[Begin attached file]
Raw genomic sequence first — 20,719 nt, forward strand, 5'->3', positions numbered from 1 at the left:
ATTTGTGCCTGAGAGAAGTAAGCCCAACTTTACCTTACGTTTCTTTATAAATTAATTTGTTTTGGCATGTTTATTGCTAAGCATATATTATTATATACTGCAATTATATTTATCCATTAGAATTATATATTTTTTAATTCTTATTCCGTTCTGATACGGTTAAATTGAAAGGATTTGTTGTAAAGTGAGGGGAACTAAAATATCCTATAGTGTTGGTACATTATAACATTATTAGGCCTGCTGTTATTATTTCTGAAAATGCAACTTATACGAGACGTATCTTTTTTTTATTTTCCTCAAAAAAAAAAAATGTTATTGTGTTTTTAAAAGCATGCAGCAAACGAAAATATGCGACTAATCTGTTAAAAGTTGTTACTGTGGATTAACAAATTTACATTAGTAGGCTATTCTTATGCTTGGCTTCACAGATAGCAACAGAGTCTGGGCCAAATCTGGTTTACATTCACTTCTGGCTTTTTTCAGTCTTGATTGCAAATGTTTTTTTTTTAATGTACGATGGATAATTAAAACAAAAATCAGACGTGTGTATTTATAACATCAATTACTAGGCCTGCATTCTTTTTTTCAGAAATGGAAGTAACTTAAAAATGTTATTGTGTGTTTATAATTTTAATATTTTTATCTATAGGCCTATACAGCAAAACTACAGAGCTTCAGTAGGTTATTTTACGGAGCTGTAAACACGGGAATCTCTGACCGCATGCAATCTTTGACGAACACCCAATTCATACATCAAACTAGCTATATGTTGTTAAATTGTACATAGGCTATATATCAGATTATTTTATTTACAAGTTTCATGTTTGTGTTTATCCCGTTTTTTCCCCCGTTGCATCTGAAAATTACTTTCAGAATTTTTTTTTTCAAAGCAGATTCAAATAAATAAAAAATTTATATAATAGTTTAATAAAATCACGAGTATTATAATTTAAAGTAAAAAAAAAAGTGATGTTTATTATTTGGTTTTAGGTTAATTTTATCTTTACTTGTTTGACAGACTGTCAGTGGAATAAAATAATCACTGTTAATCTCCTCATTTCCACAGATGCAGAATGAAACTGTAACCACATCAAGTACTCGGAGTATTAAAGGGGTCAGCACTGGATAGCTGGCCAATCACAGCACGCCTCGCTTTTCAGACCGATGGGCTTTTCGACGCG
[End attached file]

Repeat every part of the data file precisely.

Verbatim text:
Raw genomic sequence first — 20,719 nt, forward strand, 5'->3', positions numbered from 1 at the left:
ATTTGTGCCTGAGAGAAGTAAGCCCAACTTTACCTTACGTTTCTTTATAAATTAATTTGTTTTGGCATGTTTATTGCTAAGCATATATTATTATATACTGCAATTATATTTATCCATTAGAATTATATATTTTTTAATTCTTATTCCGTTCTGATACGGTTAAATTGAAAGGATTTGTTGTAAAGTGAGGGGAACTAAAATATCCTATAGTGTTGGTACATTATAACATTATTAGGCCTGCTGTTATTATTTCTGAAAATGCAACTTATACGAGACGTATCTTTTTTTTATTTTCCTCAAAAAAAAAAAATGTTATTGTGTTTTTAAAAGCATGCAGCAAACGAAAATATGCGACTAATCTGTTAAAAGTTGTTACTGTGGATTAACAAATTTACATTAGTAGGCTATTCTTATGCTTGGCTTCACAGATAGCAACAGAGTCTGGGCCAAATCTGGTTTACATTCACTTCTGGCTTTTTTCAGTCTTGATTGCAAATGTTTTTTTTTTAATGTACGATGGATAATTAAAACAAAAATCAGACGTGTGTATTTATAACATCAATTACTAGGCCTGCATTCTTTTTTTCAGAAATGGAAGTAACTTAAAAATGTTATTGTGTGTTTATAATTTTAATATTTTTATCTATAGGCCTATACAGCAAAACTACAGAGCTTCAGTAGGTTATTTTACGGAGCTGTAAACACGGGAATCTCTGACCGCATGCAATCTTTGACGAACACCCAATTCATACATCAAACTAGCTATATGTTGTTAAATTGTACATAGGCTATATATCAGATTATTTTATTTACAAGTTTCATGTTTGTGTTTATCCCGTTTTTTCCCCCGTTGCATCTGAAAATTACTTTCAGAATTTTTTTTTTCAAAGCAGATTCAAATAAATAAAAAATTTATATAATAGTTTAATAAAATCACGAGTATTATAATTTAAAGTAAAAAAAAAAGTGATGTTTATTATTTGGTTTTAGGTTAATTTTATCTTTACTTGTTTGACAGACTGTCAGTGGAATAAAATAATCACTGTTAATCTCCTCATTTCCACAGATGCAGAATGAAACTGTAACCACATCAAGTACTCGGAGTATTAAAGGGGTCAGCACTGGATAGCTGGCCAATCACAGCACGCCTCGCTTTTCAGACCGATGGGCTTTTCGACGCG